The open handling of powder is expressly prohibited for potent materials. Therefore, contained systems must be used. The choice of contained system will depend on a containment performance target, which is less than or equal to the OEL. This performance target must be given to an equipment vendor when specifying equipment. Different pieces of equipment offer different containment performance, and knowledge of equipment capabilities is required when selecting equipment for a given purpose and potent material.
The handling or manufacture of potent materials will invariably be based on a piece of process equipment in which dry powders are created or processed. Typical examples are filter dryers, mills, dryers and blenders, granulators, tablet presses and capsule fillers. Other types of equipment that have a lower, but still quantifiable, risk include blister packers, coaters, and tablet bottle fillers.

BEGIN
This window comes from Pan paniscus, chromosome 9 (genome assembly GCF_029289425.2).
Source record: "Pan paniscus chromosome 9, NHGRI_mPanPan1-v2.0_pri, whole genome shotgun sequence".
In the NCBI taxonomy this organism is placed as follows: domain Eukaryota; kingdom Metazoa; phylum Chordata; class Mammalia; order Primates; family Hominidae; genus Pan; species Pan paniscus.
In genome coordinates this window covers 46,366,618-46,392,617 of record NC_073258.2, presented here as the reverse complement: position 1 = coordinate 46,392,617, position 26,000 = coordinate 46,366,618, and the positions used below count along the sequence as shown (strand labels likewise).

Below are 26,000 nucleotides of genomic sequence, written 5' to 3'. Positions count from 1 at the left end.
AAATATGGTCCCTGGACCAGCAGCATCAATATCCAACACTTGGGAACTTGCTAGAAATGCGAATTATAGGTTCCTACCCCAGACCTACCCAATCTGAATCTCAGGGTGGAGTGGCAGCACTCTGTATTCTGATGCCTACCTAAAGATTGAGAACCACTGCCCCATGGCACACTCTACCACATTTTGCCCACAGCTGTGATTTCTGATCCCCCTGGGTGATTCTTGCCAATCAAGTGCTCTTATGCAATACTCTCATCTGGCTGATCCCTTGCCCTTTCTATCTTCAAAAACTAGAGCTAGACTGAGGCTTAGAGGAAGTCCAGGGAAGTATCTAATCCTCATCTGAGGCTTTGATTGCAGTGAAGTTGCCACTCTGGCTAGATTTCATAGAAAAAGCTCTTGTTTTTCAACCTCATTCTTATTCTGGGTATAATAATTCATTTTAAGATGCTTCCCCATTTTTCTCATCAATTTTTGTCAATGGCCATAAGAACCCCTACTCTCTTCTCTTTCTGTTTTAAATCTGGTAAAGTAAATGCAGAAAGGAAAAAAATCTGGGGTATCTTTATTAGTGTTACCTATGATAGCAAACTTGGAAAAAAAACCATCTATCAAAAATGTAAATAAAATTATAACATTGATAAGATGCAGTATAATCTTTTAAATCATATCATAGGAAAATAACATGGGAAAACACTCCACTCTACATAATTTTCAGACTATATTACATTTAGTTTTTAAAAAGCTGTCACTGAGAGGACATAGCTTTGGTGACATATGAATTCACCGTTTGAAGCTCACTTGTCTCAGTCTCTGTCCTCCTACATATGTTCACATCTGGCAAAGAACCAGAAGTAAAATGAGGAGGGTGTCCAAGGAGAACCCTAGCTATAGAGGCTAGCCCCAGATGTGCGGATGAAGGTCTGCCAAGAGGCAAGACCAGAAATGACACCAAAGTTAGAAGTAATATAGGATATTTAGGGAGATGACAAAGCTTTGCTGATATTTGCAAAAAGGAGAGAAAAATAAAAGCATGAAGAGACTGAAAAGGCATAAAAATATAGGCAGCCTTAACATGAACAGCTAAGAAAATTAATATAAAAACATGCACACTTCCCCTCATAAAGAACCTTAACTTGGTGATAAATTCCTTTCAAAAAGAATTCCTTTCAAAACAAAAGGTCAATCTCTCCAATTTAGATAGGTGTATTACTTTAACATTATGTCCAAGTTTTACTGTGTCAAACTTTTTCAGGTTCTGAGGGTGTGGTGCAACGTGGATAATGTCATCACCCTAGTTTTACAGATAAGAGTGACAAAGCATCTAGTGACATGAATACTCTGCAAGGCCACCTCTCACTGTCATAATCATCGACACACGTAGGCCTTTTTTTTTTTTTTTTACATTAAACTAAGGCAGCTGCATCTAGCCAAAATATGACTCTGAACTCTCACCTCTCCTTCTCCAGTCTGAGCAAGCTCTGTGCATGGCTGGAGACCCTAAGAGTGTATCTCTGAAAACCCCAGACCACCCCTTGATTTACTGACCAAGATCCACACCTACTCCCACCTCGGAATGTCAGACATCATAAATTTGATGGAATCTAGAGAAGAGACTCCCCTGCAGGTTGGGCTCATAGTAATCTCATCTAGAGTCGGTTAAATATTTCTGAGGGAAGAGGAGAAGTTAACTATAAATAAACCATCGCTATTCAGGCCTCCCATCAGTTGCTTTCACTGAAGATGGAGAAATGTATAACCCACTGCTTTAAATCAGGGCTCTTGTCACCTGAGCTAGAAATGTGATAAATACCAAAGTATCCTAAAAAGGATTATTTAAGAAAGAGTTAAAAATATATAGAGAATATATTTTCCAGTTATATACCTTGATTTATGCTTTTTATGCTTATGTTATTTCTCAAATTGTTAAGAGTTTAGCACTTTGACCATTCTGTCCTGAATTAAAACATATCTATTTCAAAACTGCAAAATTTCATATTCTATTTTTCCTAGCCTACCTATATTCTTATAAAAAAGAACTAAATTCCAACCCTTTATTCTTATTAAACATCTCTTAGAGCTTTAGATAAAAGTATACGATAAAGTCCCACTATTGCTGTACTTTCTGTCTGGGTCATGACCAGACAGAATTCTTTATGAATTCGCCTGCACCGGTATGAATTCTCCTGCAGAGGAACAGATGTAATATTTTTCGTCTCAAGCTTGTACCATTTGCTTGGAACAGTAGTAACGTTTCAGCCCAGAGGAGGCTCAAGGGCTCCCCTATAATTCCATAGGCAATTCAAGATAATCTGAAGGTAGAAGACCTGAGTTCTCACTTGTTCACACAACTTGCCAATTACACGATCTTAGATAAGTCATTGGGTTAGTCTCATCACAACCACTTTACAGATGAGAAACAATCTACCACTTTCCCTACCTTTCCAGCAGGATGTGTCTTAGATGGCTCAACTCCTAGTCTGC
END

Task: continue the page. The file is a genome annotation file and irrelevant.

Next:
For all of these equipment types, it is essential to examine two key factors during the design phase: how leak tight the equipment is and under what pressure it will operate; and how materials are transferred in and out of the equipment.
In most cases, equipment for handling potent materials should be operated under negative pressure. When setting up the machinery, it is important to examine all possible leak points to ensure that powder leakage cannot occur. Typical areas where leakage may occur include mechanical seals, extraction vents and access panels. Technical advances such as gas-tight mechanical seals and inflatable door seals warrant serious consideration.